§ From Perrin Willis1
11 September 1813, Orange Court House. “As I am now about to leave for ever my native Country (of which you are the head) I can see no crime in submiting to you a few of my thoughts in the way of my profession.
“It is generally acknowledged War is the most necessary and useful of all the sciences. The various kinds of knowledge which ought to furnish the soldiers mind, are not without great difficulty to be attained. Of most other sciences the principles are fixed; and founded upon invariable combinations. Every man, even of a narrow understanding may remember rules, apply them properly, and sometimes draw just conclusions. But the science of War branches into so many particulars; it, takes in so many different parts; there are so many reflections necessary to be made, so many circumstances and cases to be brought together; that it is only by a continual application, grounded upon the love of his duty, and an inclination to his profession, that any officer can attain it. To march an army in every sort of Country, whether open, woody, or mountainous; to know how to form a camp in these countries, with which every officer of high Rank must be acquainted in order to do it with security; to make a proper disposition of a battle, whether with a view to the posture of the enemy, or the situation of the Country; to foresee events which depend in a measure upon chance; to be capable of making a good retreat on proper occasions is necessary to have seen much service; to direct the forages without fatigue or exposing the troops; to send out detachments with precuaution [sic], to conduct the convoys in safety; to know how to canton an army; to establish magazines in places, both safe from the enemy and convenient, to the army, so that it shall never be in want of assistance; are duties I hope your adjutant Generals, and Quartermaster Generals are fully competent to. Though I am sorry to say it appears the government have thought it sufficient for a military man to know how to obey; and for him to join the confidence of the soldiers to personal courage.
“Although bravery and courage are the most essential qualifications of a subordinate officer, yet he should not be deficient in those which are required in a general; for he knows not how soon circumstances may put him in a Gen’s command, particularly if he belongs to the Adj: Gen’s or Inspector Gen’s department, for there he frequently has to conduct columns, and in fact is the organ of the General.
“War is a trade and must be learnt like all others it supposes some qualities to be born with us, and demands others which are to be acquired. Ability whither in a Gen: or an inferior officer, is the effect of his genius, quickened by a natural liking to his profession, and the progress he has made is [sic] it. An Officer ignorent of his business and hot-headed however brave, can see nothing; or if he does it is a confused sight and that too late; for I have heard of Generals being taken prisoners when their armies have conquer’d; and hundreds of soldiers being taken by forty or fifty of the enemy. It is this quick eye united with that indispensable experience which enables an officer to judge of an advantageous post, of a manœuver to be made, and of a good disposition for the troops whether with respect to that of the enemy, or to the situation and nature of the Country.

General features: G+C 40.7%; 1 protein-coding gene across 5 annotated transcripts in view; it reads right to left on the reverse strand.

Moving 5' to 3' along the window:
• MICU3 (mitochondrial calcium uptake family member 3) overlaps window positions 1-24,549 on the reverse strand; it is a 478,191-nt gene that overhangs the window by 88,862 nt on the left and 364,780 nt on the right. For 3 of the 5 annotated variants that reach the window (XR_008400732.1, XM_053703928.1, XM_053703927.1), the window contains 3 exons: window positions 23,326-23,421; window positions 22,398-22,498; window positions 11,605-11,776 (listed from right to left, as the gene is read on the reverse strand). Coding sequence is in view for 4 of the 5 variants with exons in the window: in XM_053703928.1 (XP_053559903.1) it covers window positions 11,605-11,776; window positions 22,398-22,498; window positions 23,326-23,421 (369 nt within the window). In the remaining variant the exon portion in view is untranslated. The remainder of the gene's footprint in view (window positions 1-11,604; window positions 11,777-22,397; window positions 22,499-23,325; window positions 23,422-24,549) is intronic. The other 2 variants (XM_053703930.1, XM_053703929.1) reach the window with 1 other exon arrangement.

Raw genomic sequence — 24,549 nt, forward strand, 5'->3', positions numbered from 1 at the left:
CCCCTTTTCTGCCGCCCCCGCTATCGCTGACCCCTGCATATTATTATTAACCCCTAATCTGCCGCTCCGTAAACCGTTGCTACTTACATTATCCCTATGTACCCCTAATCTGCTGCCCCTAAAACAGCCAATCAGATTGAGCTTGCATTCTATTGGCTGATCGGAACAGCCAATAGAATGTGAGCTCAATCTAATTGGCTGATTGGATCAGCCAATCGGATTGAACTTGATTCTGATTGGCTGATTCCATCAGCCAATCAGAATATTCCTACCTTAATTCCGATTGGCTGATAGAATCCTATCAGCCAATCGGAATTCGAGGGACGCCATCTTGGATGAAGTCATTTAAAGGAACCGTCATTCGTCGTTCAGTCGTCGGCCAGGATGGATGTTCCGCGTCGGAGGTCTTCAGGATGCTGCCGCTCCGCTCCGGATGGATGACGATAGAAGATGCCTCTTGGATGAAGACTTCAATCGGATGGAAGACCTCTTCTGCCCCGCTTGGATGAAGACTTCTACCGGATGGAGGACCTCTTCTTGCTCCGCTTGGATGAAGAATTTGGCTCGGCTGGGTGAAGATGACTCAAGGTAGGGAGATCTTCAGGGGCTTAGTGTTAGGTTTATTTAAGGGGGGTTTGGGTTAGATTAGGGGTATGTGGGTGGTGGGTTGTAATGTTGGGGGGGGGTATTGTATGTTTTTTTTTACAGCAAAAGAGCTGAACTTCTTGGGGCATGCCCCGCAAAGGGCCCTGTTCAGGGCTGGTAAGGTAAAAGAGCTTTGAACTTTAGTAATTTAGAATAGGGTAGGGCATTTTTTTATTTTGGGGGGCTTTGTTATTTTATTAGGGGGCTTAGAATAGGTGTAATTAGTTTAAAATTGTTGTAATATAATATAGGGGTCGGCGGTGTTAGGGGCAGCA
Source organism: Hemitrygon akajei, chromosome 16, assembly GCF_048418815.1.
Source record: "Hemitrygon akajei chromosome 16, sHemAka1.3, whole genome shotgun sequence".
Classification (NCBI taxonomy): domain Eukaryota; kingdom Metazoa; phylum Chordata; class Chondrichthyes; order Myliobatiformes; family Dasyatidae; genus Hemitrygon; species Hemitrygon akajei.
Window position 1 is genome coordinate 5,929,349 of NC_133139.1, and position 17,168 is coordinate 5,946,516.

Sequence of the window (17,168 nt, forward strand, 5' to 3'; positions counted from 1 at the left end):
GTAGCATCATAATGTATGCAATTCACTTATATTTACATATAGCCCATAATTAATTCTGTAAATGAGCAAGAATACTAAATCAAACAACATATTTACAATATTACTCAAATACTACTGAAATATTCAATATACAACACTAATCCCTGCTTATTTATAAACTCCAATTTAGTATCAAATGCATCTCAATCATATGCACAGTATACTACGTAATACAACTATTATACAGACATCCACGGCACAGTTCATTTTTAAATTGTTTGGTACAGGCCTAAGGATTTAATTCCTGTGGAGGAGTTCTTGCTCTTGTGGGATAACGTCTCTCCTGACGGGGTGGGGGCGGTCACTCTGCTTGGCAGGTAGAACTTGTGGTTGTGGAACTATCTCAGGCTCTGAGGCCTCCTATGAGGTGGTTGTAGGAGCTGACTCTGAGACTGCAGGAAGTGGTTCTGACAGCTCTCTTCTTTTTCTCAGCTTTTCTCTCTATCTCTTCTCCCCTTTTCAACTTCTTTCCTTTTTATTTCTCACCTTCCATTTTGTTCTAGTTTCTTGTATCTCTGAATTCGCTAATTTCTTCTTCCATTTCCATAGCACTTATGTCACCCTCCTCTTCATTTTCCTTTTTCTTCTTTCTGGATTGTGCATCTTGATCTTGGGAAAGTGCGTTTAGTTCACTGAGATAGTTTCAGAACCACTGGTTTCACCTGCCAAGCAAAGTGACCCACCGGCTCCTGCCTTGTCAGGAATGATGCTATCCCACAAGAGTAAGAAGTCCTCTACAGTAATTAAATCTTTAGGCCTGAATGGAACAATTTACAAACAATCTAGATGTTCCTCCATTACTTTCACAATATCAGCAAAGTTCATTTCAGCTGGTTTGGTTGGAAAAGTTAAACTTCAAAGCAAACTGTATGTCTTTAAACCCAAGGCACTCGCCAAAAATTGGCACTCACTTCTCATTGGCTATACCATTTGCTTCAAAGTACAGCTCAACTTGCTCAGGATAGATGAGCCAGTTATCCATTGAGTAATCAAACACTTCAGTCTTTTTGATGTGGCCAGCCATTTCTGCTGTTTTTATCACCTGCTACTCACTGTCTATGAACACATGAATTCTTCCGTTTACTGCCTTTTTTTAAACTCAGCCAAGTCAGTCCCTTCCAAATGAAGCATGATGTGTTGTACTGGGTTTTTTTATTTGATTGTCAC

“It is not less important to know how to take advantage of a rong movement of the enemy, than to know how to avoid them ourselves.
“But all the qualities I have mentioned would be useless, if Order and discipline were not severely observed; the army would be nothing more than a troop of Tartars acting more from the hope of plunder than the desire of glory, trusting each to his own head, or indulging his own humour would be cut in pieces party by party. What art and what experience is there not requisit to maintain this subordination. Why then do you frown upon the application of every old officer.
“No matter how much Sir, the honor of commanding troops may be sought after, it disgraces him who is not worthy of it; the titles of Capt. Maj: Col and Gen, so much desired, borders on the two extremes of glory and ignominy.
“That every officer in the Army may endeavour to copy some great Original who surmounted every difficulty, and merited the reward that always follow such irksome labours,” is Willis’s “fervent prayer.”
Adds in a postscript: “Sensible of the advantage I shall derive in Mexico from a certificate from you that I have been in the army during, the time you have been President of the U. S. and that I have conducted myself in a manner agreeable to you, I take the privilege of requesting that favor the last I shall ever ask. Should you grant it, a letter will reach me in Fredg.”
RC (DLC). 7 pp. Docketed by JM.
1. Perrin Willis (1788–1822) was the brother of Dr. John Willis, who married JM’s niece Nelly Conway Madison in 1804. Appointed an ensign in the U.S. Army in 1809, by 1814 Perrin Willis had been promoted to captain. He was honorably discharged in 1815, rejoined the army in 1817 as an assistant adjutant general at the rank of major, and was honorably discharged once again in 1821 (“The Willis Family,” WMQ description begins William and Mary Quarterly. description ends , 1st ser., 6 [1897–98]: 27; Ketcham, James Madison, 460, 752; Heitman, Historical Register description begins Francis B. Heitman, Historical Register and Dictionary of the United States Army, from Its Organization, September 29, 1789, to March 2, 1903 (2 vols.; Washington, 1903). description ends , 1:1044). The editors have found no evidence that Willis carried out his plans for going to Mexico as described in this letter.